Five Digital Workspace Challenges to Overcome in 2021
In this blog
The digital employee experience is finally getting its time in the spotlight.
For years, both IT and human resources (HR) experts touted the importance of offering employees remote work options by delivering seamless connectivity to business-critical applications from anywhere. But while many organizations listened, very few acted.
IT leaders were focused on investing in other important technology areas like cybersecurity, cloud computing, artificial intelligence (AI) and machine learning (ML), and doing so in a vacuum. Instead of looking at these technologies through the lens of the digital employee experience and how they could impact employee workflows, many organizations simply pushed the idea to the back burner — leaving it to slowly heat up and, eventually, boil over.
And that's exactly what happened earlier this year.
When organizations were forced to suddenly shift to remote work, many found themselves unprepared. This triggered individual departments to rapidly implement tactical, make-do solutions to avoid a complete halt of work. It was like watching six years of progress crammed into six months, which was both exciting and unsettling. Unlike a typical large-scale digital transformation, there wasn't time for months of strategic planning and testing. As departments adopted their own solutions with little oversight or governance, it simultaneously created new problems for the organization like disjointed endpoint environments, technology sprawl and, even worse, frustrated end users.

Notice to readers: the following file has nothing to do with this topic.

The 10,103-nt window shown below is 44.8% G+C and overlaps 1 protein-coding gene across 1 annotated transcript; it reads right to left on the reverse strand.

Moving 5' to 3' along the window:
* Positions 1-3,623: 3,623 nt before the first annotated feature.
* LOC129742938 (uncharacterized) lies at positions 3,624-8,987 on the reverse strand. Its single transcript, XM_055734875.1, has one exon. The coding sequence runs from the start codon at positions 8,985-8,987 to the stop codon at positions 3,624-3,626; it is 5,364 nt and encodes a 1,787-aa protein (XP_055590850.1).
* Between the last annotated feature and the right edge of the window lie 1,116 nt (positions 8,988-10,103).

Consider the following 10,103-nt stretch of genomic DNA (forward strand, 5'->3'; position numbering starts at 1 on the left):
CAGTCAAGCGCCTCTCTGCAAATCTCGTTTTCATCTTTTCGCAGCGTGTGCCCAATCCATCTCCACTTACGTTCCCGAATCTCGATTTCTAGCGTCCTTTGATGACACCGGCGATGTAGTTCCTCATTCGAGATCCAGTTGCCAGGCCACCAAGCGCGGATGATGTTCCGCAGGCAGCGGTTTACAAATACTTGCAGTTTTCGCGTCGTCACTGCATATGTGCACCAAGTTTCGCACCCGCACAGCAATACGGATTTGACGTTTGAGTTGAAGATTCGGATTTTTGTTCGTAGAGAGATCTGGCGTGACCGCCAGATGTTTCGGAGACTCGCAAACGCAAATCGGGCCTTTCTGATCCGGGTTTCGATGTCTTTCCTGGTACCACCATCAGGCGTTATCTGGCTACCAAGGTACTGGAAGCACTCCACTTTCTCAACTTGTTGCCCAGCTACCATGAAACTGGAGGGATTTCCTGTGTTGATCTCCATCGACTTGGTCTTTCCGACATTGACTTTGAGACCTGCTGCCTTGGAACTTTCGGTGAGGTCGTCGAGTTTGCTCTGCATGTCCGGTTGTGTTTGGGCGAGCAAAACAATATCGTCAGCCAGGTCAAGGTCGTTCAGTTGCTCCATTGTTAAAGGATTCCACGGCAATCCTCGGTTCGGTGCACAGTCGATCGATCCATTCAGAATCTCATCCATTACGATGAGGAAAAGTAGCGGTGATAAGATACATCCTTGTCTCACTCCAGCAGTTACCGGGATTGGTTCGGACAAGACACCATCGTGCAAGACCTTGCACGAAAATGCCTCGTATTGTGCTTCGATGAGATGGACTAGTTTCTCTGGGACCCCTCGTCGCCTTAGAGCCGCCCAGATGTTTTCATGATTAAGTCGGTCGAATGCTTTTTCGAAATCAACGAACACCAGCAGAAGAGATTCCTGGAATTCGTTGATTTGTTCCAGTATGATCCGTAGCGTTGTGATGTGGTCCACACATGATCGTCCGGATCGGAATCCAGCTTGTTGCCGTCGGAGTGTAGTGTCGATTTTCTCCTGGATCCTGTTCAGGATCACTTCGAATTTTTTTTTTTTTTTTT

With 69 percent of employees wanting to work remotely at least part of the time after the pandemic, addressing these problems and optimizing the digital employee experience must be a top priority in 2021. But that's easier said than done.
Below are five challenges that digital workspace leaders must address in 2021 to optimize the digital employee experience and restore collaboration and innovation for home-office workers.
Until now, many employees weren't used to working from home fulltime and its unique challenges. Work-life balance is much harder to achieve when both are happening under the same roof. According to a recent survey by FlexJobs and Mental Health America (MHA), 37 percent of respondents said they are currently working longer hours and 40 percent said they've experienced burnout during the pandemic.
But it's not just the longer hours that are stunting employee engagement, the monotonous nature of remote work is to blame, too. Days quickly become filled with back-to-back video meetings, leaving little or no opportunity for off-the-cuff brainstorm sessions with teammates. Organizations must begin to think about ways to virtually foster these moments of informal collaboration and creativity through visual collaboration tools such as Miro and Mural.
Silos aren't necessarily a new challenge; many large organizations have struggled with addressing fragmented teams and processes since their inception. However, with a highly distributed workforce, it's critical that organizations form a cohesive work-from-home strategy. The goal is to include as many engaged stakeholders across the business as possible to form a plan that outlines which solutions to standardize versus differentiate. As a rule of thumb, organizations should aim to standardize solutions they consider commodities and differentiate when it adds strategic business value, spurs innovation or makes most sense within a specific department. A documented strategy provides clarity to departments and helps avoid shadow IT.
While collaboration and engagement tools are important, adopting too many of these tools can cause end-user confusion and inefficiencies. For example, if an organization has five different collaboration tools, how will end users know the best way to communicate with other teams or efficiently locate content? Does John Doe in Finance prefer communicating through Microsoft Teams, Jabber or via email? These should be seamless processes that don't derail employee productivity.